Refocusing on the Art

One of my gifty jewelry boxes available on


It’s cyber Monday.  The Christmas season is upon us, whether we are ready or not.  (Personally, this past year went by entirely too fast, but that’s another thing altogether.)  The thing is, I did a couple of craft shows this fall, so I worked like a demon to crank out stuff I thought would sell well as Christmas gifts.  But, I overdo everything.  I made way too many cards and ornaments and jewelry boxes, and even worse, the work – and the holiday preparations – stopped being fun.  

It was time to refocus my efforts.  I reminded myself why I’m doing this — how good it feels to create something that others find beautiful or evocative.  The best compliment I ever got was from a young woman who told me my collages were like treasure hunts — you kept finding little things hidden here and there.  I love being able to create meaning for people — or more precisely, helping people create meaning for themselves.

So, it’s back to the artistry and away from giftable gadgets.  I decided to spend the holiday dabbling in something new — encaustic art.  I’ve ordered some supplies and look forward to experimenting and learning.  This may not be proper proceedure, but I like to experiment a little first, before I learn actual techniques because it frees me up to see all the possibilities.

Once this decision was made, that glorious feeling came back.   I don’t know that my encaustic work will be masterpiece-ful.  But the process of learning it will be.  Plus, Christmas can be Christmas again!

What to Do and Not Do at a Craft Festival

I’m no longer a craft show virgin.  I did my first show last weekend in Nashville.  Most of this week has been recuperative.  There is a lot of physical work involved in doing a show.  Everything has to be priced and labeled and packed up, then brought to the festival, unpacked, and displayed.  Then there’s the money thing – you must have money to make change and you must have money to each crappy festival food because you forgot to pack something healthy. 

It was freezing cold and rainy on Saturday and hardly anyone showed for the festival.  We vendors – troopers that we are — trolled each other’s booths in between rain showers and complained about how our hands were too cold to work properly.  Sunday was better, but by then we were all worn out from Saturday.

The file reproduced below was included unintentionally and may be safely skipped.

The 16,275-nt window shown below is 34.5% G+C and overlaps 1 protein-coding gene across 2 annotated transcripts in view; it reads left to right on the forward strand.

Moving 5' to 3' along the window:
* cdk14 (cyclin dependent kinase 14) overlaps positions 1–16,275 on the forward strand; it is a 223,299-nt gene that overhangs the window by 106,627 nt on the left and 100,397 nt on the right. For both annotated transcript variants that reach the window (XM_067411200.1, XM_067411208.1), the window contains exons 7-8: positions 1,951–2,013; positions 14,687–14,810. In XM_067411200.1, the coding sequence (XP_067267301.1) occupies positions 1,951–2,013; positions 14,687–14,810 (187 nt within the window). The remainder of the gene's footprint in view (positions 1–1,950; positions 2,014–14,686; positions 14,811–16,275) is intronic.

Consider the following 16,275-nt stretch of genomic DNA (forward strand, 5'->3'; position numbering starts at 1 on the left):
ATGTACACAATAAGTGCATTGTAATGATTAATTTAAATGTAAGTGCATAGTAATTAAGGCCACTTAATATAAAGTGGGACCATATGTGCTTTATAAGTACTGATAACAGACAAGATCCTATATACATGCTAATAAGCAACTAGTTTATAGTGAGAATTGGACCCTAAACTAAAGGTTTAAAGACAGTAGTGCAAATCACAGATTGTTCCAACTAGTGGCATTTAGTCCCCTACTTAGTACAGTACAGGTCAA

For all those festival goers out there, I have a few tips for booth etiquette:

*Never look over an artist’s wares and state, “You have too much time on your hands.”

*Never tell a collage artist that you and your mother used to decopauge stuff when you were a kid.

*Never congratulate an artist for having figured out a useful purpose for Guatamalan Worry Dolls (or any other small and colorful item the artist scoured the internet and flea markets to find.)

 *When examining carefully altered tins, never say, “Are these Altoids tins?”

*Never tell an artist who was proud of finding a lot of genuine cigar boxes for a really good price that you recall with you could get cigar boxes for free.

*Never ask an artist if she can re-cut a picture frame to make a light switch plate.


Lest I give the impression that the festival was not a positive experience, here is some advice about what to do at a festival:

*Do ask the artist if there’s a story behind a piece.

*Do tell an artist that her art is like a treasure hunt because you’re always finding something new hidden in a piece.

*If you’re a kid, do ask an artist if you could do art like that.  They will love giving you hints and incouragement.

*Do engage the artist in conversations about the artistic and creative process.  Get their card. E-mail them or call them after the festival and make a new friend.

*If you are another vendor, do quietly offer the newbie advice about interacting with potential customers.

*Do tell an artist she does great work, even if you’re not going to buy a thing.  It’s amazing how much compliments are valued by artists!

So, as all you artists get ready for the holiday season – and the endless parade of craft and arts festivals that go with it – may your weather be fair and your customers polite!

Etsy is a Great Place to Shop

Red Dress in the Wind

Red Dress in the Wind


This piece was the first item sold in my Etsy shop. 

If  you haven’t already visited, it is a great place to find original handmade arts and crafts.  Anything from soaps to purses to handbound journals abound on this great site.  Check it out for Christmas shopping!  Your gifts will be one-of-a-kind.